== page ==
Editor's Note: Denver7 360 stories explore multiple sides of the topics that matter most to Coloradans, bringing in different perspectives so you can make up your own mind about the issues. To comment on this or other 360 stories, email us at 360@TheDenverChannel.com . See more 360 stories here.
DENVER — This week, the Denver Fire Department dispatch communications begun encrypting its radio channels.
The department is following the move dozens of agencies across Colorado have already taken to restrict radio traffic as a safety and privacy precaution.
Protecting safety and privacy
The Aurora Police Department has been encrypting its radio traffic for about three years. For Harry Glidden, a division chief for APD’s policy compliance and professional standards, the move is all about public safety.
“It’s just safer for us to have our radio system encrypted,” Glidden said.
Whereas before listeners had to own specific radio equipment to tune in to certain channels, these days most emergency dispatch communications are streamed online for anyone with access to the internet.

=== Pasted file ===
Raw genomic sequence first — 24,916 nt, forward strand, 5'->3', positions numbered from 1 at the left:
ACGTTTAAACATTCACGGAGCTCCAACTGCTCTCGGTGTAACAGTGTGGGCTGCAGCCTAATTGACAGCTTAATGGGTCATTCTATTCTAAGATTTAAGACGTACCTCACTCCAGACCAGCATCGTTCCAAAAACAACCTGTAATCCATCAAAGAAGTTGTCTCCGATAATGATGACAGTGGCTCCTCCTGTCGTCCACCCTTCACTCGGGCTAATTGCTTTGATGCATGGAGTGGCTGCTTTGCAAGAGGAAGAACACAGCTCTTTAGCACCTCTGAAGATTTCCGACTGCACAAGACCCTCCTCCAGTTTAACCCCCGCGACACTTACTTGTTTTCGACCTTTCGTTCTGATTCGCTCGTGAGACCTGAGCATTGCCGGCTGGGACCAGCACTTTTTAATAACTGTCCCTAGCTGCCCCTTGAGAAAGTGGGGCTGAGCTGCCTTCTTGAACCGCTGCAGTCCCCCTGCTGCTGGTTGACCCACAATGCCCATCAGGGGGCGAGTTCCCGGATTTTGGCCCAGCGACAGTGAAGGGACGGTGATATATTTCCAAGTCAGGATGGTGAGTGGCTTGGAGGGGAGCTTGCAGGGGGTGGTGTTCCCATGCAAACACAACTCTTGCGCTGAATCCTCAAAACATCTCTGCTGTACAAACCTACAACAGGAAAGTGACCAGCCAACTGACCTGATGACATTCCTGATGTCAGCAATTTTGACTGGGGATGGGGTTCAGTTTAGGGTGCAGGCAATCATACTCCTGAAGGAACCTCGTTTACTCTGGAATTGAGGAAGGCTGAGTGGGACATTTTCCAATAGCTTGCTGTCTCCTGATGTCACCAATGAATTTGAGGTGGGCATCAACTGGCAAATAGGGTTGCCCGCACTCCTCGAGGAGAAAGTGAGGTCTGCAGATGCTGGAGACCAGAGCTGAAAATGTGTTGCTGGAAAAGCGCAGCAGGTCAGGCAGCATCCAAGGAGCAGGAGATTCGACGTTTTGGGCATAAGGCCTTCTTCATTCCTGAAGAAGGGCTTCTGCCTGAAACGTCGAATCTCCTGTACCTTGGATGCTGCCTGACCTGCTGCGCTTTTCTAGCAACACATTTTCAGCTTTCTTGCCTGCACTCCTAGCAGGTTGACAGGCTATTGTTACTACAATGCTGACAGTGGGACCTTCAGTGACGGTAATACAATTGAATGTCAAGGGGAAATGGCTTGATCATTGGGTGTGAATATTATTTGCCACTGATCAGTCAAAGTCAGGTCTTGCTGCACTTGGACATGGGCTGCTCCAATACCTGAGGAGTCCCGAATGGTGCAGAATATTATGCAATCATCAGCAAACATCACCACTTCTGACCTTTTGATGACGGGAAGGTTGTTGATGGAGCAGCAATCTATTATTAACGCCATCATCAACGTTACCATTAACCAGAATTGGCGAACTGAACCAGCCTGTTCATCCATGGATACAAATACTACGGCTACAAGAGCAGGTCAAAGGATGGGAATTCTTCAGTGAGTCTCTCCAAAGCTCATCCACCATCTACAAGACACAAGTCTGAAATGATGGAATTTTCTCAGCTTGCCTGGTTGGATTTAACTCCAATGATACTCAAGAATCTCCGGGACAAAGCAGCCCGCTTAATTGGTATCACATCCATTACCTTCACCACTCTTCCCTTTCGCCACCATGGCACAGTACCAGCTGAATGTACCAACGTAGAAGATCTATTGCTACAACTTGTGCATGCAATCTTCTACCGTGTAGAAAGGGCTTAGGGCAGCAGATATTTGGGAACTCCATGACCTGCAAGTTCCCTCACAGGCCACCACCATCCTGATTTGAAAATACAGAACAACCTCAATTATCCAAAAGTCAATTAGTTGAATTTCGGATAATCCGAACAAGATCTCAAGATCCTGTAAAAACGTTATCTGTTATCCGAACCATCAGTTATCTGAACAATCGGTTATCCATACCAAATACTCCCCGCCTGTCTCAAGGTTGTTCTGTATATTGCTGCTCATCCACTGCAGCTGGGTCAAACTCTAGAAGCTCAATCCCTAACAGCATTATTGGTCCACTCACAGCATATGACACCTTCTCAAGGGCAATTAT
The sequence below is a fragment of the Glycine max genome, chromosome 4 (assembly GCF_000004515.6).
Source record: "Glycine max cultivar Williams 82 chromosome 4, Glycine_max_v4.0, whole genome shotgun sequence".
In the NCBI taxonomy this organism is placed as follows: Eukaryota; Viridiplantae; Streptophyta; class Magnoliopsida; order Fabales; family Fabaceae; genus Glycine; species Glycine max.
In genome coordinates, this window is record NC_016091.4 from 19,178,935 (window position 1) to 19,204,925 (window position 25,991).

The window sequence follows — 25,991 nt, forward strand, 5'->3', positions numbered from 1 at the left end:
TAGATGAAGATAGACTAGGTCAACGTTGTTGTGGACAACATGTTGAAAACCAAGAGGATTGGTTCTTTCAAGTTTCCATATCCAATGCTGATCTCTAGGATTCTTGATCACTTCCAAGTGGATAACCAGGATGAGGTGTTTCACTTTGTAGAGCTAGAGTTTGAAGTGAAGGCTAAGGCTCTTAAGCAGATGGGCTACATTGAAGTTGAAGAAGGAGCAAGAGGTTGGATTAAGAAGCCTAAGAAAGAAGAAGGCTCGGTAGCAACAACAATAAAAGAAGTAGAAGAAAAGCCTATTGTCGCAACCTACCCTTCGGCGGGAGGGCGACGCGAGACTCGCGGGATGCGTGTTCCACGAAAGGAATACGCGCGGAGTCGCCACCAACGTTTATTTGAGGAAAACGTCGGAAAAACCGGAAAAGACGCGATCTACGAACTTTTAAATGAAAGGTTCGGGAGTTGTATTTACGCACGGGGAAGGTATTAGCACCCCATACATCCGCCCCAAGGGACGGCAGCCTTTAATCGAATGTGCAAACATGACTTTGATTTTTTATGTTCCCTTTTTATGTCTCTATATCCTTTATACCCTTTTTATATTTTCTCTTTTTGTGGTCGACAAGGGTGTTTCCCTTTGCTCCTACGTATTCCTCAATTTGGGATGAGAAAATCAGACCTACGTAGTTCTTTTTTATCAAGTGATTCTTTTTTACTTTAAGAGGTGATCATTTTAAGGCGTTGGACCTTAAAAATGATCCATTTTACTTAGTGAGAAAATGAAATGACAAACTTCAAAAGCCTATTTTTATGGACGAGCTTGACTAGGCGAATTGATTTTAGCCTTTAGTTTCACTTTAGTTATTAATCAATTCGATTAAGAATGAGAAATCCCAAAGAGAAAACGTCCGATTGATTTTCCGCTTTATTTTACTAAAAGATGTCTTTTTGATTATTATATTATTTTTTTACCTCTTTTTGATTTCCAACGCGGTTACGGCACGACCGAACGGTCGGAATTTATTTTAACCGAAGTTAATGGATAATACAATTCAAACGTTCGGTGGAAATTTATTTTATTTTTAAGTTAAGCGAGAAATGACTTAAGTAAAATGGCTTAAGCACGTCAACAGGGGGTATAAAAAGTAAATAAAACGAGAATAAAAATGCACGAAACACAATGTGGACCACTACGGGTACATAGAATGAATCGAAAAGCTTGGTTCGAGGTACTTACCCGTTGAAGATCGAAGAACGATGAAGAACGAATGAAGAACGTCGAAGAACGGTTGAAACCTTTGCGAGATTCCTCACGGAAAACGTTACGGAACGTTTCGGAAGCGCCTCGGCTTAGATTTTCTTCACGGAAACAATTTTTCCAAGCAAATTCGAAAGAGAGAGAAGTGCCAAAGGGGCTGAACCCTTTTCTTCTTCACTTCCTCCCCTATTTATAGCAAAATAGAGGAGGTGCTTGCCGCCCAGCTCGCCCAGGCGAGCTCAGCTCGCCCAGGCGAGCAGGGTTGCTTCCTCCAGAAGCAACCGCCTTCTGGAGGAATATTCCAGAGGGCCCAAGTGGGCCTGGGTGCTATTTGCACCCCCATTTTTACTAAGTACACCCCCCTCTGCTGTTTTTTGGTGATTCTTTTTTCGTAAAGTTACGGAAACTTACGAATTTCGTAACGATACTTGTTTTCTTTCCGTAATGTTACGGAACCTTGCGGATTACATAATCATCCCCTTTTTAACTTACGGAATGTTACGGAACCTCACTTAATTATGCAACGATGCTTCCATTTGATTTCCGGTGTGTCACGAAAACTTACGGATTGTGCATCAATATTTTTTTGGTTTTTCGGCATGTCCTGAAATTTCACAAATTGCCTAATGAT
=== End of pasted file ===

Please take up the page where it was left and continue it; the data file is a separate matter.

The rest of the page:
Glidden says that has put the power in the hands of suspects to listen in on police communications to try to predict their moves.
“There had been several instances prior to our encryption of the radio system where we had gone out and people were listening to us live on the radio,” he said.
In one instance, Glidden said a car theft suspect used an app on his phone to listen in as officers pursued him.
“We were blocks away from him and he heard that we were on our way to him and he just started taking off and driving crazily,” he said.
That dangerous driving put police officers and the public at risk.
“The Planned Parenthood shooter was listening to the police real time,” Glidden said.
Aurora decided to make the move to encrypted frequencies as it upgraded its radio systems.
Beyond protecting communications between officers, for APD it’s a matter of privacy. Many times officers or dispatch communicators will relay personal information about suspects, victims, callers or witnesses to one another over the radio.
Some of that information might be considered HIPPA protected patient information and Glidden says it’s important to keep it out of the public reach.
“We want to protect their rights and their privacy as much as we can,” Glidden said.
Glidden likened it to redacting personal information out of police records when news organizations or the public files an open records request.
So far, Aurora Police say they haven’t gotten much negative feedback about the encryption and they do believe it is making their officers safer.
Moving toward encryption
The Denver Police Department is also moving toward encryption as it updates its radio systems.